Research Reveals That PCI Guided by FFR did not Meet Noninferiority for One-Year Outcomes Compared to Bypass Surgery
ORLANDO – November 4, 2021 – The primary results of the Fractional Flow Reserve Versus Angiography for Multivessel Evaluation (FAME) 3 trial found that percutaneous coronary intervention (PCI) guided by fractional flow reserve (FFR) did not meet noninferiority for one-year adverse events compared to coronary artery bypass grafting (CABG) in patients with three-vessel coronary artery disease. Patients with a low SYNTAX score (which measures the complexity of coronary artery disease) had less incidence of adverse events compared to those with intermediate or high SYNTAX scores, and in this cohort of patients PCI performed more favorably.
Findings were reported today at TCT 2021, the 33rd annual scientific symposium of the Cardiovascular Research Foundation (CRF). TCT is the world’s premier educational meeting specializing in interventional cardiovascular medicine.
In patients with three vessel coronary artery disease (3V-CAD), previous studies have demonstrated improved outcomes with CABG compared with PCI. However, most of the trials used bare-metal or first-generation drug-eluting stents (DES) and none of them utilized measurement of FFR to guide PCI.
FAME 3 was a multicenter, international, randomized, controlled noninferiority trial in which patients with three-vessel CAD warranting revascularization were randomly assigned to PCI or CABG. PCI was performed with current generation zotarolimus-eluting stents guided by FFR measurement and CABG was performed with the recommendation to use multiple arterial grafts.
A total of 1,500 patients were randomized 1:1 to either CABG based on coronary angiogram or FFR-guided PCI in all lesions with an FFR ≤ 0.80 at 48 centers in Europe, North America, Australia, and Asia. For inclusion in the trial, patients had three vessel CAD, defined as ≥ 50% diameter stenosis by visual estimation in each of the three major epicardial vessels, but not involving the left main coronary artery, and amenable to revascularization by both PCI and CABG as determined by the Heart Team. A total of 757 patients underwent FFR-guided PCI and 743 received CABG.
The primary endpoint of the one-year rate of death, myocardial infarction, stroke, and repeat revascularization (MACCE) was 10.6% for PCI and 6.9% for CABG (HR 1.5, 95% CI 1.1-2.2, p=0.35 for noninferiority). The one-year rate of death (1.6% versus 0.9%), MI (5.2% versus 3.5%) and stroke (0.9% versus 1.1%) were not significantly different between the two strategies. Repeat revascularization (5.9% versus 3.9%) was higher in the PCI group.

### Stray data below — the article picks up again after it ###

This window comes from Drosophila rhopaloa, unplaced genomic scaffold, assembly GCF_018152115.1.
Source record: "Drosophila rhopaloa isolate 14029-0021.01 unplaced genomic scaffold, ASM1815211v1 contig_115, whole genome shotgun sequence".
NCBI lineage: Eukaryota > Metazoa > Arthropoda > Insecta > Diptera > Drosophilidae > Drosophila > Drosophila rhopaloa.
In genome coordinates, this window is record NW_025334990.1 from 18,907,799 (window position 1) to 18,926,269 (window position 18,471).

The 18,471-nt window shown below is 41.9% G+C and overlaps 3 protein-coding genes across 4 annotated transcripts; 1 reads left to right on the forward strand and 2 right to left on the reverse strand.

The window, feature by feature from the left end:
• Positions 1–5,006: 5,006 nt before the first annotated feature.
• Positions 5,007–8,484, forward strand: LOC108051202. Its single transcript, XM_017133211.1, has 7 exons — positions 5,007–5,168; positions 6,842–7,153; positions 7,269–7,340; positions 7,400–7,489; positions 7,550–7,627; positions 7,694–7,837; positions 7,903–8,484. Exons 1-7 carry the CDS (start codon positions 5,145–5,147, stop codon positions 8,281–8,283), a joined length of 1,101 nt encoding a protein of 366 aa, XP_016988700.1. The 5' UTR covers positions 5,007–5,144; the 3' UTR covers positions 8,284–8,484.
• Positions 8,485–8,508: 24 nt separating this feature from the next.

Safety endpoints of BARC Type 3-5 bleeding, acute kidney injury, atrial fibrillation/arrhythmia and rehospitalization within 30 days were all lower with PCI compared to CABG.
When patient data was analyzed based on SYNTAX score, the one-year MACCE rate was lower for PCI compared with CABG for patients with a low SYNTAX score (5.5% vs. 8.6%) but higher with PCI compared with CABG for both intermediate (13.7% vs. 6.1%) and high SYNTAX scores (12.1% vs. 6.6%) with p for interaction by SYNTAX score=0.02.
“The one-year rate of death, MI, or stroke was not significantly different between the two strategies. However, FFR-guided PCI with a current generation drug-eluting stent performed favorably in comparison with CABG in three-vessel coronary artery disease with less complex disease according to the SYNTAX score,” said William F. Fearon, MD. Dr. Fearon is Professor of Medicine (Cardiology) and Director of Interventional Cardiology at Stanford University School of Medicine and the Chief of the Cardiology Section at the VA Palo Alto Health Care System. “In patients with more complex three-vessel coronary artery disease, CABG remains the treatment of choice.”
The study was sponsored by Stanford University with grants from Medtronic and Abbott. Dr. Fearon reported the following disclosures: grant support/research contract (institutional) from Abbott Vascular, Boston Scientific Corporation, Edwards Lifesciences, and Medtronic and consultant fees, honoraria, speaker’s bureau from CathWorks and HeartFlow.